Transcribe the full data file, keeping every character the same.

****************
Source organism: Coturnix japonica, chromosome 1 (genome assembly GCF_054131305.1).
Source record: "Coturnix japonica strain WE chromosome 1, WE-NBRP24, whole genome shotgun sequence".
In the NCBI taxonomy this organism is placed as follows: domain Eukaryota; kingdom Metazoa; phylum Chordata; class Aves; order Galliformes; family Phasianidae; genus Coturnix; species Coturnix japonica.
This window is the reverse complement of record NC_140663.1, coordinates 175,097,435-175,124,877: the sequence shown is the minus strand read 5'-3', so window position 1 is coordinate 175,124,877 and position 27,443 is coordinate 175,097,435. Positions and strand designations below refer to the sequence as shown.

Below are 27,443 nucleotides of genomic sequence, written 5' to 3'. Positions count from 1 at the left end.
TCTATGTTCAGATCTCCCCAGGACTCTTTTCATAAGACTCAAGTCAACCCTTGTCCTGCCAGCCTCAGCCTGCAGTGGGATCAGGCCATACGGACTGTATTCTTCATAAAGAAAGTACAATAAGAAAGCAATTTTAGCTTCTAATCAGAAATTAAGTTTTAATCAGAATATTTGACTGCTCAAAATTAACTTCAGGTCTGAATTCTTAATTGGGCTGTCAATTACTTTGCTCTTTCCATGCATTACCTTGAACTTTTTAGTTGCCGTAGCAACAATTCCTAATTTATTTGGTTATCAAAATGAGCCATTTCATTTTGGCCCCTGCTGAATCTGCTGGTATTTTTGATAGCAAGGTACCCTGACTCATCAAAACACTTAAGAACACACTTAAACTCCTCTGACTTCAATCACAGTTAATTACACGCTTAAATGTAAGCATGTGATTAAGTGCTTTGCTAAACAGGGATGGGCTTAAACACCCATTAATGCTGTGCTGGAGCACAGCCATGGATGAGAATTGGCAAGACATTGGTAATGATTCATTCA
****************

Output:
Source organism: Coturnix japonica, chromosome 1 (genome assembly GCF_054131305.1).
Source record: "Coturnix japonica strain WE chromosome 1, WE-NBRP24, whole genome shotgun sequence".
In the NCBI taxonomy this organism is placed as follows: domain Eukaryota; kingdom Metazoa; phylum Chordata; class Aves; order Galliformes; family Phasianidae; genus Coturnix; species Coturnix japonica.
This window is the reverse complement of record NC_140663.1, coordinates 175,097,435-175,124,877: the sequence shown is the minus strand read 5'-3', so window position 1 is coordinate 175,124,877 and position 27,443 is coordinate 175,097,435. Positions and strand designations below refer to the sequence as shown.

Below are 27,443 nucleotides of genomic sequence, written 5' to 3'. Positions count from 1 at the left end.
TCTATGTTCAGATCTCCCCAGGACTCTTTTCATAAGACTCAAGTCAACCCTTGTCCTGCCAGCCTCAGCCTGCAGTGGGATCAGGCCATACGGACTGTATTCTTCATAAAGAAAGTACAATAAGAAAGCAATTTTAGCTTCTAATCAGAAATTAAGTTTTAATCAGAATATTTGACTGCTCAAAATTAACTTCAGGTCTGAATTCTTAATTGGGCTGTCAATTACTTTGCTCTTTCCATGCATTACCTTGAACTTTTTAGTTGCCGTAGCAACAATTCCTAATTTATTTGGTTATCAAAATGAGCCATTTCATTTTGGCCCCTGCTGAATCTGCTGGTATTTTTGATAGCAAGGTACCCTGACTCATCAAAACACTTAAGAACACACTTAAACTCCTCTGACTTCAATCACAGTTAATTACACGCTTAAATGTAAGCATGTGATTAAGTGCTTTGCTAAACAGGGATGGGCTTAAACACCCATTAATGCTGTGCTGGAGCACAGCCATGGATGAGAATTGGCAAGACATTGGTAATGATTCATTCA